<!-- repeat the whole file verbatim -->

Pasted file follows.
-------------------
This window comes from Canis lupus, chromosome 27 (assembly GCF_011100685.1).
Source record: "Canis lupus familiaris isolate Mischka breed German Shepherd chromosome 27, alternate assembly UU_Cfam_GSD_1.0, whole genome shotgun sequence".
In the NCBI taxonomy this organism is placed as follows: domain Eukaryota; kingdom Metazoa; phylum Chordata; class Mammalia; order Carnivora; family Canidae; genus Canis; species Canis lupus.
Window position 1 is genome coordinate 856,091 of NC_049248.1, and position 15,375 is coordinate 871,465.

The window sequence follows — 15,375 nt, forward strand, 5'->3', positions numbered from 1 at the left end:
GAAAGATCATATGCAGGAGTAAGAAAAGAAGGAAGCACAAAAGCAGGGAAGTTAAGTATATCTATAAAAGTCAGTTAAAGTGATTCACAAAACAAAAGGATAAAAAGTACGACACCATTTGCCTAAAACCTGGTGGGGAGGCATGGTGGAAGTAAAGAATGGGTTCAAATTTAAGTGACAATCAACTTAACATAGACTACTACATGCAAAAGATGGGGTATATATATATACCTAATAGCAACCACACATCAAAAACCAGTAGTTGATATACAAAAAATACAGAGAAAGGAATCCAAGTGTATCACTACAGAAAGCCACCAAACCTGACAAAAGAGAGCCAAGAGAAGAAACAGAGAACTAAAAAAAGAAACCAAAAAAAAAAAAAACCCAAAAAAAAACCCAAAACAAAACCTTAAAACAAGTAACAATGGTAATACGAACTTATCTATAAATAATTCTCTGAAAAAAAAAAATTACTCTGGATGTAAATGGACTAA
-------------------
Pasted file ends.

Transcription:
This window comes from Canis lupus, chromosome 27 (assembly GCF_011100685.1).
Source record: "Canis lupus familiaris isolate Mischka breed German Shepherd chromosome 27, alternate assembly UU_Cfam_GSD_1.0, whole genome shotgun sequence".
In the NCBI taxonomy this organism is placed as follows: domain Eukaryota; kingdom Metazoa; phylum Chordata; class Mammalia; order Carnivora; family Canidae; genus Canis; species Canis lupus.
Window position 1 is genome coordinate 856,091 of NC_049248.1, and position 15,375 is coordinate 871,465.

The window sequence follows — 15,375 nt, forward strand, 5'->3', positions numbered from 1 at the left end:
GAAAGATCATATGCAGGAGTAAGAAAAGAAGGAAGCACAAAAGCAGGGAAGTTAAGTATATCTATAAAAGTCAGTTAAAGTGATTCACAAAACAAAAGGATAAAAAGTACGACACCATTTGCCTAAAACCTGGTGGGGAGGCATGGTGGAAGTAAAGAATGGGTTCAAATTTAAGTGACAATCAACTTAACATAGACTACTACATGCAAAAGATGGGGTATATATATATACCTAATAGCAACCACACATCAAAAACCAGTAGTTGATATACAAAAAATACAGAGAAAGGAATCCAAGTGTATCACTACAGAAAGCCACCAAACCTGACAAAAGAGAGCCAAGAGAAGAAACAGAGAACTAAAAAAAGAAACCAAAAAAAAAAAAAACCCAAAAAAAAACCCAAAACAAAACCTTAAAACAAGTAACAATGGTAATACGAACTTATCTATAAATAATTCTCTGAAAAAAAAAAATTACTCTGGATGTAAATGGACTAA